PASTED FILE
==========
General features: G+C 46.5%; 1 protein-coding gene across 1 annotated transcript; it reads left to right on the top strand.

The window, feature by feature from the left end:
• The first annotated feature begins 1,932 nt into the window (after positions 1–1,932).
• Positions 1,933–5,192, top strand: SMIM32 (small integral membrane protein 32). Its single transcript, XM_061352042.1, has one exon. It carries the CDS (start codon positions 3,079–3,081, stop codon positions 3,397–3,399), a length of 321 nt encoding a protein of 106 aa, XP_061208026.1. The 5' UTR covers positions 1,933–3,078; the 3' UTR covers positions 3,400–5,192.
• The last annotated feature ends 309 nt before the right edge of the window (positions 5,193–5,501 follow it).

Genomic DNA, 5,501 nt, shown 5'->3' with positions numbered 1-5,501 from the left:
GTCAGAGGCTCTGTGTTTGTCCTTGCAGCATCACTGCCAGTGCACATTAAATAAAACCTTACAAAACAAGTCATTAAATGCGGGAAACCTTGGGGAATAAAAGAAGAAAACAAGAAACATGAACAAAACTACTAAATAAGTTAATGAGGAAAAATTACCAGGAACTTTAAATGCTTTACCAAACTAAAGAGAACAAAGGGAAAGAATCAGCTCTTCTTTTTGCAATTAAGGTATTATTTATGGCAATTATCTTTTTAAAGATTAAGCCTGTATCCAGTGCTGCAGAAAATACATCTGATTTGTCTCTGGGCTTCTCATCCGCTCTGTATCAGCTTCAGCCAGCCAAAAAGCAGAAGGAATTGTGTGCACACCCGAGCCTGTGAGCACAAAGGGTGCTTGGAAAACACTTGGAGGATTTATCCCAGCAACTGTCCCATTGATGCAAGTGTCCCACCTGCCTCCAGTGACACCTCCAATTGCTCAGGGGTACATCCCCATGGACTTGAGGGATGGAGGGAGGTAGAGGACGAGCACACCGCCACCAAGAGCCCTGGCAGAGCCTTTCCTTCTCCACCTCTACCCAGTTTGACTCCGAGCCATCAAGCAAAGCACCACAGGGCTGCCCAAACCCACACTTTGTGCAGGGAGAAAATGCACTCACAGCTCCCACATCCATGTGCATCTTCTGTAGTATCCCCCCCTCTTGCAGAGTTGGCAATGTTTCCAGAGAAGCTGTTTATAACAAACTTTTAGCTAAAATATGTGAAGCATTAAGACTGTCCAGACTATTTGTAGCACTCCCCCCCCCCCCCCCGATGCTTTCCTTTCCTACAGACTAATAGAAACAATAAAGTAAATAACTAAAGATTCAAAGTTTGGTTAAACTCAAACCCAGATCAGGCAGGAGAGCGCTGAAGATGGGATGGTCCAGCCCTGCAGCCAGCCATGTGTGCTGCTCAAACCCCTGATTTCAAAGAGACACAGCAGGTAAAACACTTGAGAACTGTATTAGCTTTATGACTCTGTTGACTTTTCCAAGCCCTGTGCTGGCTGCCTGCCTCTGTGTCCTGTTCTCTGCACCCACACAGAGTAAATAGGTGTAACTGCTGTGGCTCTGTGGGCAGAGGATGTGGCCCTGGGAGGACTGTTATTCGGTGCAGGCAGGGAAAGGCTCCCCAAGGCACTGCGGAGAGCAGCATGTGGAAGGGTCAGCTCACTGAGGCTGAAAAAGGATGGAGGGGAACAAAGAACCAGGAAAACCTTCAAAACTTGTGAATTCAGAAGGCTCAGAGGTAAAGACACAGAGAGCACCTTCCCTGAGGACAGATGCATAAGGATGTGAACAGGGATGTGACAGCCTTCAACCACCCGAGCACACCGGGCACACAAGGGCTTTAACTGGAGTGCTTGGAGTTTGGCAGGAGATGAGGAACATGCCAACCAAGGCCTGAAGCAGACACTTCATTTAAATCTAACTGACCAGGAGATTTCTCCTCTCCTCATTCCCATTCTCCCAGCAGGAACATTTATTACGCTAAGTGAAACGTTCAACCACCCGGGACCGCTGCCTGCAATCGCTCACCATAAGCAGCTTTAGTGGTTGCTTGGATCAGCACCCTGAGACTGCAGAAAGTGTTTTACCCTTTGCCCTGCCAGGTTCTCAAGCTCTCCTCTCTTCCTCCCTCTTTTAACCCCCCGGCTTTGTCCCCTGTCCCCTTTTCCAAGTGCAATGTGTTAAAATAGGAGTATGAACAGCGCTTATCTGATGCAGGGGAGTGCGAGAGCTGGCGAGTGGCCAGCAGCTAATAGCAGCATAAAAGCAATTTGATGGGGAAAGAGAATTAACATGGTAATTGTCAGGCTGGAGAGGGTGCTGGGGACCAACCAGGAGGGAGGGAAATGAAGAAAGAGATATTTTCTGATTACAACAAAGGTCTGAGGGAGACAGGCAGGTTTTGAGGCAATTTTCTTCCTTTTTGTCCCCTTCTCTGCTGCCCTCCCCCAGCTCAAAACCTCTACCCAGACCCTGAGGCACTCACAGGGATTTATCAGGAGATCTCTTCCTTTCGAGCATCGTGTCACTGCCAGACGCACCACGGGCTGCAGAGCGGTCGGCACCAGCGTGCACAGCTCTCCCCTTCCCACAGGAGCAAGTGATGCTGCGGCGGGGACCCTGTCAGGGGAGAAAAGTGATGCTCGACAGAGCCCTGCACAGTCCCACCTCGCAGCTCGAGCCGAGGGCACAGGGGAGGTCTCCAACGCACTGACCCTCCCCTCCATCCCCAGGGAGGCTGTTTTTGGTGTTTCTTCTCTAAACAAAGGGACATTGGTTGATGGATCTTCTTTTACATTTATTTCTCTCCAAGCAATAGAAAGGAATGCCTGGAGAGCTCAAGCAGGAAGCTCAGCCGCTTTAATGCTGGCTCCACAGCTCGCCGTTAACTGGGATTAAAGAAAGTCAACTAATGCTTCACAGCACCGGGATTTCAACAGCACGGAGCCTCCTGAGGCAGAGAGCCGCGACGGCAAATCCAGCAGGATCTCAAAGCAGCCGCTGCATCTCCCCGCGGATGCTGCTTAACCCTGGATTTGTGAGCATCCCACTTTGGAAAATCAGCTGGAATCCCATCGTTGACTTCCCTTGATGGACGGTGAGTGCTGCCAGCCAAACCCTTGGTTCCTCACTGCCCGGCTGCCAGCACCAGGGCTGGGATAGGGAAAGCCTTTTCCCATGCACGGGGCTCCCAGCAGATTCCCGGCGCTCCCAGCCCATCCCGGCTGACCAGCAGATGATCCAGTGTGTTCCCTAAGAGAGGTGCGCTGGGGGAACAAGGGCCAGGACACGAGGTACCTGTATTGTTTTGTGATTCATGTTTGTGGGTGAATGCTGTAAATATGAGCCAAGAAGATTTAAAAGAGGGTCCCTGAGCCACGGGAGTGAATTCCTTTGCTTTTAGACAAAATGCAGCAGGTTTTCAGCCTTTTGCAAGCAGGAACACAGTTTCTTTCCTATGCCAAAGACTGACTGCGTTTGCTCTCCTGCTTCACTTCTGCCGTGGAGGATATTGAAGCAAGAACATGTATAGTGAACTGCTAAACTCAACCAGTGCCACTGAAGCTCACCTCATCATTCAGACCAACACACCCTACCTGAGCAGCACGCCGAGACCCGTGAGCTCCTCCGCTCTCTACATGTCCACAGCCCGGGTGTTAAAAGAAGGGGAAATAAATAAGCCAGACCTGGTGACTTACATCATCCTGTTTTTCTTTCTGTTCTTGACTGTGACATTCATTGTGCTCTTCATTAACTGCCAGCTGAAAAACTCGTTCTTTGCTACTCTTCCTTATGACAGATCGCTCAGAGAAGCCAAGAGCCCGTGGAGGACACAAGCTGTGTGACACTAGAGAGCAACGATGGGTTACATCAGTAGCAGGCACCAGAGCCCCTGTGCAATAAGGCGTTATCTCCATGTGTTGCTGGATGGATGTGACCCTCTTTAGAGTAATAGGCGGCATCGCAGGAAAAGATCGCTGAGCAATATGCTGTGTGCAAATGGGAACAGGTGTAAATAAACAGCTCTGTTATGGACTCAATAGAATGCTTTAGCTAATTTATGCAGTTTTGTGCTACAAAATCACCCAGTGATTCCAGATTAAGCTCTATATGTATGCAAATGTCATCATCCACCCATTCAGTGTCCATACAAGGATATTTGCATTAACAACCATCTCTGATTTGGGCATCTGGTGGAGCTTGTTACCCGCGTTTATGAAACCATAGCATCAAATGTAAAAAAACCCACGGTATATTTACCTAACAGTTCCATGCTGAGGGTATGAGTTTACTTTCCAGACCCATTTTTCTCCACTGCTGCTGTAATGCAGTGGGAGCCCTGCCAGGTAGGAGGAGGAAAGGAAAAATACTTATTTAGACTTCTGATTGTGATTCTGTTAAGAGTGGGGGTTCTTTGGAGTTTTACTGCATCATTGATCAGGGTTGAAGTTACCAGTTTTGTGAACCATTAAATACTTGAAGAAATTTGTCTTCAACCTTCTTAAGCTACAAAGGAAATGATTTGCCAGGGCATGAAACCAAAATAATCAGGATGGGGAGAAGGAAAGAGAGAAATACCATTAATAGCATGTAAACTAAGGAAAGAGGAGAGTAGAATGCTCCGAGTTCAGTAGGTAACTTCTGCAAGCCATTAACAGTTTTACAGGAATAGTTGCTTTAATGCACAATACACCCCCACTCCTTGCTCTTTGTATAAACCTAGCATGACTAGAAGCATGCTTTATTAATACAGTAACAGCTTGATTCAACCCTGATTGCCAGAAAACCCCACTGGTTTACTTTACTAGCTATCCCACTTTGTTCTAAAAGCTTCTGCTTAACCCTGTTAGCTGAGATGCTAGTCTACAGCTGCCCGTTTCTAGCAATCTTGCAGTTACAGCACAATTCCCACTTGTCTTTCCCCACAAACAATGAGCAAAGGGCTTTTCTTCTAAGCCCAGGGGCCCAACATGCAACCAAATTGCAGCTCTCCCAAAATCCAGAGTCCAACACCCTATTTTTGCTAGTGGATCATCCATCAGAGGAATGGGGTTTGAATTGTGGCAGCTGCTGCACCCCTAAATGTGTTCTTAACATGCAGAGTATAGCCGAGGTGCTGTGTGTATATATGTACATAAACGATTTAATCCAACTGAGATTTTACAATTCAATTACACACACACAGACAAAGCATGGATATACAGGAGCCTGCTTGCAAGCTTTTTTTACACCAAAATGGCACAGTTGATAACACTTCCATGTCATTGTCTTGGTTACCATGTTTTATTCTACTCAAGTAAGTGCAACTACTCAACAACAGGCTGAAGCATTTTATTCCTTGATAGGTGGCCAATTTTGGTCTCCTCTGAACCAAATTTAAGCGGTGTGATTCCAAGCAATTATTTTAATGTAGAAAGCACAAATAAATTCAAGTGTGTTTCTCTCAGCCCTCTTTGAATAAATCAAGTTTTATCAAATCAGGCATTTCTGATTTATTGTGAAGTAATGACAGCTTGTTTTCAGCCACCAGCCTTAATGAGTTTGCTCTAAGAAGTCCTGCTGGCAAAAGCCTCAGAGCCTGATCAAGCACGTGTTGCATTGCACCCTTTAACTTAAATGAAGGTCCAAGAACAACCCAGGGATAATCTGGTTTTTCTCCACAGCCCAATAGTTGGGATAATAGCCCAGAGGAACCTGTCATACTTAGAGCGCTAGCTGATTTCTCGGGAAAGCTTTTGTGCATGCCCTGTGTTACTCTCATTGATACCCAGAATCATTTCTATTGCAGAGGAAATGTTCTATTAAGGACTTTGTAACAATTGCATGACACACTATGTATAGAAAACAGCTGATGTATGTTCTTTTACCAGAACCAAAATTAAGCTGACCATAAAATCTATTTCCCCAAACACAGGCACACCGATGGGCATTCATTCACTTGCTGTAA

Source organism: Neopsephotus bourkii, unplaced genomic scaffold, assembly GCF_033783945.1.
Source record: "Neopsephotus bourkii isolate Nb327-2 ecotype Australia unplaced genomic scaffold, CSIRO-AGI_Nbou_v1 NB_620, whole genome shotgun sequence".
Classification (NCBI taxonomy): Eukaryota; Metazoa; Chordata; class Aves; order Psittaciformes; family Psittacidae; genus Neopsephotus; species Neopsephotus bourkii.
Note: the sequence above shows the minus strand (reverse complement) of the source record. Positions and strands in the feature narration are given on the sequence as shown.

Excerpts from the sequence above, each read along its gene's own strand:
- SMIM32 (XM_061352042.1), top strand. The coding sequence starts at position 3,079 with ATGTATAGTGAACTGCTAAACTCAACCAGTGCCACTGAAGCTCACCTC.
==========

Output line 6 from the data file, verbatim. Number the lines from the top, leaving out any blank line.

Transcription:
Genomic DNA, 5,501 nt, shown 5'->3' with positions numbered 1-5,501 from the left: